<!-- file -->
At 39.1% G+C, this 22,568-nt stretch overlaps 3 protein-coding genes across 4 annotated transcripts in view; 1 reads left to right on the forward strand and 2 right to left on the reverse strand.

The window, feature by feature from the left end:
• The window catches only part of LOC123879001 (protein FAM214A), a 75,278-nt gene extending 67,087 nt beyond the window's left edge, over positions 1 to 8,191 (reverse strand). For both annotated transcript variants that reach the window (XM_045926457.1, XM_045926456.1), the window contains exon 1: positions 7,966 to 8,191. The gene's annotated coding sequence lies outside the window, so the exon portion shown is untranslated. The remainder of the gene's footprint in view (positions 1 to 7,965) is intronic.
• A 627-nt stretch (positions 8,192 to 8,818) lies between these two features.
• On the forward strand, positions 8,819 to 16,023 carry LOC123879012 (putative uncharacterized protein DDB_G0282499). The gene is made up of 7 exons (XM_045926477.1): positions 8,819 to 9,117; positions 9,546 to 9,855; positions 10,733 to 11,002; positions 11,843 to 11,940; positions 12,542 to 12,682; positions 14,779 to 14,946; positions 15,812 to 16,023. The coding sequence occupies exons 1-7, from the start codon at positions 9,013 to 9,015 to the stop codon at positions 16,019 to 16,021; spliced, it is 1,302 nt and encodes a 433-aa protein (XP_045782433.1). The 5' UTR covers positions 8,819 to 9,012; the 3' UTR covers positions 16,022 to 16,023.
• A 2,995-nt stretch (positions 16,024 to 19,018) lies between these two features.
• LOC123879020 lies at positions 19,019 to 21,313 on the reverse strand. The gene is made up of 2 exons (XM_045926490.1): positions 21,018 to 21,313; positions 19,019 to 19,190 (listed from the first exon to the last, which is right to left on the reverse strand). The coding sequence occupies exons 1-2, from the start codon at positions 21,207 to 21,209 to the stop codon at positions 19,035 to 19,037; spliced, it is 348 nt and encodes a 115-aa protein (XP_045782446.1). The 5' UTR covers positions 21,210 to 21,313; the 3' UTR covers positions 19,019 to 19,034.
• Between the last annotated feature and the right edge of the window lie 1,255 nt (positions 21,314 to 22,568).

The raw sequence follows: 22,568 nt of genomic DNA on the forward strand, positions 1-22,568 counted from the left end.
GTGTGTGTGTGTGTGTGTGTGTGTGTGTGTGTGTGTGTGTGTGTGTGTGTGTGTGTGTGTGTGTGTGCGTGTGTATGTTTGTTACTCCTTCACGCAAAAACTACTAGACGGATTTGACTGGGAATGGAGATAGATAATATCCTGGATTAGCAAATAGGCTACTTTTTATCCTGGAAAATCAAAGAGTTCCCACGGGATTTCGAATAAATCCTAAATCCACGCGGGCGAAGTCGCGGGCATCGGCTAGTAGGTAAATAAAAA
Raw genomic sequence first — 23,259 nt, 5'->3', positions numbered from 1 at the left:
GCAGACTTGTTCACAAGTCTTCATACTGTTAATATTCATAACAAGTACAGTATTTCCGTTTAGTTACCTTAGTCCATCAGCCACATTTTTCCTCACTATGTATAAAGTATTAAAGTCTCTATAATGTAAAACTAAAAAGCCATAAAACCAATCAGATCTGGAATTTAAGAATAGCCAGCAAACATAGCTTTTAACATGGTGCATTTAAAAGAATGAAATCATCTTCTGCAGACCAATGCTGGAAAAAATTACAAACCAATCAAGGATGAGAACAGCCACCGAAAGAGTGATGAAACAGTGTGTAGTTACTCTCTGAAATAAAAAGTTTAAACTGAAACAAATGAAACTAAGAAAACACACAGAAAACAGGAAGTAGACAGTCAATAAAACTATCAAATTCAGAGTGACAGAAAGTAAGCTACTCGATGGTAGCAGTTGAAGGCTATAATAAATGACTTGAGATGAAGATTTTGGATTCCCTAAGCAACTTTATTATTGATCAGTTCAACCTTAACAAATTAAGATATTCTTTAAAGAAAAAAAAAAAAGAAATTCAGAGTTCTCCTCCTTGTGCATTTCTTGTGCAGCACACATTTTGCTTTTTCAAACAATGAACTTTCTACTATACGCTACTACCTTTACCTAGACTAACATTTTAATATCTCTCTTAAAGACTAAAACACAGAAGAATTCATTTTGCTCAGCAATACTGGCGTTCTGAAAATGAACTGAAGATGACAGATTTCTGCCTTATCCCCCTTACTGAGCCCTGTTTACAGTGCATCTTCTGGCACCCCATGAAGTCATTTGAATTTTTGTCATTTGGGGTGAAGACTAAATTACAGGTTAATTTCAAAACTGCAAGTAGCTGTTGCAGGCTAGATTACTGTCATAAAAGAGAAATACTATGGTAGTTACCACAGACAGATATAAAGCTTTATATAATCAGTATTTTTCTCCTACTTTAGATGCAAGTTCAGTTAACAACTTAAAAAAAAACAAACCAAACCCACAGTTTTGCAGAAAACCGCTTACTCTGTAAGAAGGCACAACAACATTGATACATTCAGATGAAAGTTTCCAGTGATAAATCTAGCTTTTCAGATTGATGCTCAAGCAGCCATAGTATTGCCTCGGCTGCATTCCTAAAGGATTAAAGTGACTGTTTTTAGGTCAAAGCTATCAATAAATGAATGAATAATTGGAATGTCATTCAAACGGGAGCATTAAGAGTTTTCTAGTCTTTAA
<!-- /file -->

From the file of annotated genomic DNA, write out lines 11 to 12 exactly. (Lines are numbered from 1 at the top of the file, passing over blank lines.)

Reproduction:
Raw genomic sequence first — 23,259 nt, 5'->3', positions numbered from 1 at the left:
GCAGACTTGTTCACAAGTCTTCATACTGTTAATATTCATAACAAGTACAGTATTTCCGTTTAGTTACCTTAGTCCATCAGCCACATTTTTCCTCACTATGTATAAAGTATTAAAGTCTCTATAATGTAAAACTAAAAAGCCATAAAACCAATCAGATCTGGAATTTAAGAATAGCCAGCAAACATAGCTTTTAACATGGTGCATTTAAAAGAATGAAATCATCTTCTGCAGACCAATGCTGGAAAAAATTACAAACCAATCAAGGATGAGAACAGCCACCGAAAGAGTGATGAAACAGTGTGTAGTTACTCTCTGAAATAAAAAGTTTAAACTGAAACAAATGAAACTAAGAAAACACACAGAAAACAGGAAGTAGACAGTCAATAAAACTATCAAATTCAGAGTGACAGAAAGTAAGCTACTCGATGGTAGCAGTTGAAGGCTATAATAAATGACTTGAGATGAAGATTTTGGATTCCCTAAGCAACTTTATTATTGATCAGTTCAACCTTAACAAATTAAGATATTCTTTAAAGAAAAAAAAAAAAGAAATTCAGAGTTCTCCTCCTTGTGCATTTCTTGTGCAGCACACATTTTGCTTTTTCAAACAATGAACTTTCTACTATACGCTACTACCTTTACCTAGACTAACATTTTAATATCTCTCTTAAAGACTAAAACACAGAAGAATTCATTTTGCTCAGCAATACTGGCGTTCTGAAAATGAACTGAAGATGACAGATTTCTGCCTTATCCCCCTTACTGAGCCCTGTTTACAGTGCATCTTCTGGCACCCCATGAAGTCATTTGAATTTTTGTCATTTGGGGTGAAGACTAAATTACAGGTTAATTTCAAAACTGCAAGTAGCTGTTGCAGGCTAGATTACTGTCATAAAAGAGAAATACTATGGTAGTTACCACAGACAGATATAAAGCTTTATATAATCAGTATTTTTCTCCTACTTTAGATGCAAGTTCAGTTAACAACTTAAAAAAAAACAAACCAAACCCACAGTTTTGCAGAAAACCGCTTACTCTGTAAGAAGGCACAACAACATTGATACATTCAGATGAAAGTTTCCAGTGATAAATCTAGCTTTTCAGATTGATGCTCAAGCAGCCATAGTATTGCCTCGGCTGCATTCCTAAAGGATTAAAGTGACTGTTTTTAGGTCAAAGCTATCAATAAATGAATGAATAATTGGAATGTCATTCAAACGGGAGCATTAAGAGTTTTCTAGTCTTTAA